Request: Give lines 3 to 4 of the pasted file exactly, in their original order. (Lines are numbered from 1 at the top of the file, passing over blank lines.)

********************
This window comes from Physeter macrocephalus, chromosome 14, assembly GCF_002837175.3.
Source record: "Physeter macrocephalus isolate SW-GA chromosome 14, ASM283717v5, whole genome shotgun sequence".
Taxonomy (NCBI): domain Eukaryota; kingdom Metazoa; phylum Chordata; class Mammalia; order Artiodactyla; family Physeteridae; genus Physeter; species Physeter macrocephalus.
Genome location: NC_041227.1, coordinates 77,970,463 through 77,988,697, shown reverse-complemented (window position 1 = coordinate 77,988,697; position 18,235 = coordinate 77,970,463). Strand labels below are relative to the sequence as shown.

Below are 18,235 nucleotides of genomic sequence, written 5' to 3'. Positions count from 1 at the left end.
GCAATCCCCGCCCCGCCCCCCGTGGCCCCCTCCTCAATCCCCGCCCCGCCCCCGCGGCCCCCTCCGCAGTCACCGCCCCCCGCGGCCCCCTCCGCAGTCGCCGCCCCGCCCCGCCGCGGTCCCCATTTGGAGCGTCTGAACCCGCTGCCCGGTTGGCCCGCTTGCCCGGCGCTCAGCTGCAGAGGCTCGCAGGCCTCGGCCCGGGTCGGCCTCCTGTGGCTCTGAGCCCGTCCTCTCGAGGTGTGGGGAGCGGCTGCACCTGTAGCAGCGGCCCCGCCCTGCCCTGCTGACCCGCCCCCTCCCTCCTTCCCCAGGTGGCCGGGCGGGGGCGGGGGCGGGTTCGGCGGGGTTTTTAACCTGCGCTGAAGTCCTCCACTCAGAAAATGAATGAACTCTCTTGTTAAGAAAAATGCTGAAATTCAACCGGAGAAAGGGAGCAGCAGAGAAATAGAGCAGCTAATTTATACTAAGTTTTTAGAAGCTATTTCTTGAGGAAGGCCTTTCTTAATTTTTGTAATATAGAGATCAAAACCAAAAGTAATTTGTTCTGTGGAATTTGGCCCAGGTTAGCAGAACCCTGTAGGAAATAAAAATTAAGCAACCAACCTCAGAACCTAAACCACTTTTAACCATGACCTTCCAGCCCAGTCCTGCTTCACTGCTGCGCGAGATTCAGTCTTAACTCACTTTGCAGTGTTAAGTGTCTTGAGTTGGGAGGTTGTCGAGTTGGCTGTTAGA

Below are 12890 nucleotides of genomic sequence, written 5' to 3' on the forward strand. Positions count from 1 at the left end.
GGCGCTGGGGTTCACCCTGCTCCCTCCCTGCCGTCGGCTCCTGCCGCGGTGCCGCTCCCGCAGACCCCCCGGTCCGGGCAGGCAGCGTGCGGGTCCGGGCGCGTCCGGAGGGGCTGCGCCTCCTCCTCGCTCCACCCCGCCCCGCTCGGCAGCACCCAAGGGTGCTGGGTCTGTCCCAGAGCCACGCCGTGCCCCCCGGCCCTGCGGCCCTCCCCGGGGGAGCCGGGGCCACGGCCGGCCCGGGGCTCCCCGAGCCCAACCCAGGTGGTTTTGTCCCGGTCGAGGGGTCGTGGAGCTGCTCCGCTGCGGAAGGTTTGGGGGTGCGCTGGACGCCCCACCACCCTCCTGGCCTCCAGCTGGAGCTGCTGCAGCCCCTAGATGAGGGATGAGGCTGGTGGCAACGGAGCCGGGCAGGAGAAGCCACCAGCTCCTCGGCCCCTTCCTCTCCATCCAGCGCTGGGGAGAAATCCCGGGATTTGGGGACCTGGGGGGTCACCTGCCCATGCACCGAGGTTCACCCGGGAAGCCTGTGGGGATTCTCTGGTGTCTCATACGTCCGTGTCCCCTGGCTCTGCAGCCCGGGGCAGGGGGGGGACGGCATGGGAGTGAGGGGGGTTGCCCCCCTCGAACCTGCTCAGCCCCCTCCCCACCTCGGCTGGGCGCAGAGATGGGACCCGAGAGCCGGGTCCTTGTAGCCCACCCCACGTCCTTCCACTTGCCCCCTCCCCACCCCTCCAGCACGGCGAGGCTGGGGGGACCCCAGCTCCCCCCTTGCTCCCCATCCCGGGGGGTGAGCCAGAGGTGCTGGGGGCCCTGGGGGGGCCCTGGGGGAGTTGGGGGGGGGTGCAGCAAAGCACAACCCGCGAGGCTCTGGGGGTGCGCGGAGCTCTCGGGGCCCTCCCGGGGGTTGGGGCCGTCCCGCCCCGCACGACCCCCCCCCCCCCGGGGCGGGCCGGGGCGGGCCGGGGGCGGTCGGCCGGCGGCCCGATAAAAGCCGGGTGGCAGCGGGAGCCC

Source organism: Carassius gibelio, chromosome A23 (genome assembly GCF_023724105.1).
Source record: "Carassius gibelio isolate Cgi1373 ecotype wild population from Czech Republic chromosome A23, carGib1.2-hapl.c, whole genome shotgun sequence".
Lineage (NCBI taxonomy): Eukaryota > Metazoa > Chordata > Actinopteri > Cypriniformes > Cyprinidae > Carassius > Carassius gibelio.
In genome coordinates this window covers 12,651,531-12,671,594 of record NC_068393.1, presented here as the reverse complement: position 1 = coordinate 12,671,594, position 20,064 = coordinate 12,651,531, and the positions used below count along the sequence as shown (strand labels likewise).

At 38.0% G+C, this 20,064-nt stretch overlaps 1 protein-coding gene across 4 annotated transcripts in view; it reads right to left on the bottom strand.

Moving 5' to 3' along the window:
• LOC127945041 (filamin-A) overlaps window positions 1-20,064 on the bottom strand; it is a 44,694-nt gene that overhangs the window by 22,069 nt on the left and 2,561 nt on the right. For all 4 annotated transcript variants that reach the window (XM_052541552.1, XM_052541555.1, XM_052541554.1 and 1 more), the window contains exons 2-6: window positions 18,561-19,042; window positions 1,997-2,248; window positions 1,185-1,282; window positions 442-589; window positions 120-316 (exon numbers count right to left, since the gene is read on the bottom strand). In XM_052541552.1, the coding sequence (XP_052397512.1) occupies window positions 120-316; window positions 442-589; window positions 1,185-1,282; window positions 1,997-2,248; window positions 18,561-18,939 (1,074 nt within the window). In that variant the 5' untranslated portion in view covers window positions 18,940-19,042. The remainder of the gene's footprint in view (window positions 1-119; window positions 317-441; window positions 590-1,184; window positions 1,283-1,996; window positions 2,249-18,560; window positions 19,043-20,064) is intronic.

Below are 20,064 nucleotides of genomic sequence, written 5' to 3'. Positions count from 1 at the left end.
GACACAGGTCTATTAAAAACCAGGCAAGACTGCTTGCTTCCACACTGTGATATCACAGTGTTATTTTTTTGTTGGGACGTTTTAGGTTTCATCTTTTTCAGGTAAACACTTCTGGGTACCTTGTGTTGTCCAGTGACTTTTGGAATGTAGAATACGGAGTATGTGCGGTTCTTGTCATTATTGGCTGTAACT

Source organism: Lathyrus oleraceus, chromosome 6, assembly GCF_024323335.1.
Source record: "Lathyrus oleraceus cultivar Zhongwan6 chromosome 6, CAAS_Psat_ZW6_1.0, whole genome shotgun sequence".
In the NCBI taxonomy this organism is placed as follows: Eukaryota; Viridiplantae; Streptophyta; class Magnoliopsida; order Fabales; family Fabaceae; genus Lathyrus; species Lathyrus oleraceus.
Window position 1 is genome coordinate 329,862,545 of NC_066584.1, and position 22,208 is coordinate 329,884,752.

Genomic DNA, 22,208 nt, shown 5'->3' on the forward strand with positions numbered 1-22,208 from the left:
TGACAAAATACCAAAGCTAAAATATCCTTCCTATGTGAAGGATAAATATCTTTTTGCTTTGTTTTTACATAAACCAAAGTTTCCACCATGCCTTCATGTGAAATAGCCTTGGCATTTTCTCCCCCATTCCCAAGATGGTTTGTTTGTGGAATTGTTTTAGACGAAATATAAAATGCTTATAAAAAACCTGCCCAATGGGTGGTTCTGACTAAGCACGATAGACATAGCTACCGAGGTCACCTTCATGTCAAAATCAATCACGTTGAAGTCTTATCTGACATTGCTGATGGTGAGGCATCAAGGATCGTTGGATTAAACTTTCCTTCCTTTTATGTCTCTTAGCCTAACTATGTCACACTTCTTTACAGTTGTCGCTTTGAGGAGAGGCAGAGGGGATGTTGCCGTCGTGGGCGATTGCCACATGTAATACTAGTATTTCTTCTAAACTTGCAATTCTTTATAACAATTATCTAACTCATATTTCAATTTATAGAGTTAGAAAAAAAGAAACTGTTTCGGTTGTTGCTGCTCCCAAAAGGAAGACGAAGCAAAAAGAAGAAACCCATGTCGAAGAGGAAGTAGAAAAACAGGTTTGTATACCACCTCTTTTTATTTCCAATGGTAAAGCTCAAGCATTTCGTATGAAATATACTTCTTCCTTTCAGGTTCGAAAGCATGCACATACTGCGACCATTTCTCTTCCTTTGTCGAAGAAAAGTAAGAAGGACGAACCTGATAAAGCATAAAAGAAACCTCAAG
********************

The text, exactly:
Taxonomy (NCBI): domain Eukaryota; kingdom Metazoa; phylum Chordata; class Mammalia; order Artiodactyla; family Physeteridae; genus Physeter; species Physeter macrocephalus.
Genome location: NC_041227.1, coordinates 77,970,463 through 77,988,697, shown reverse-complemented (window position 1 = coordinate 77,988,697; position 18,235 = coordinate 77,970,463). Strand labels below are relative to the sequence as shown.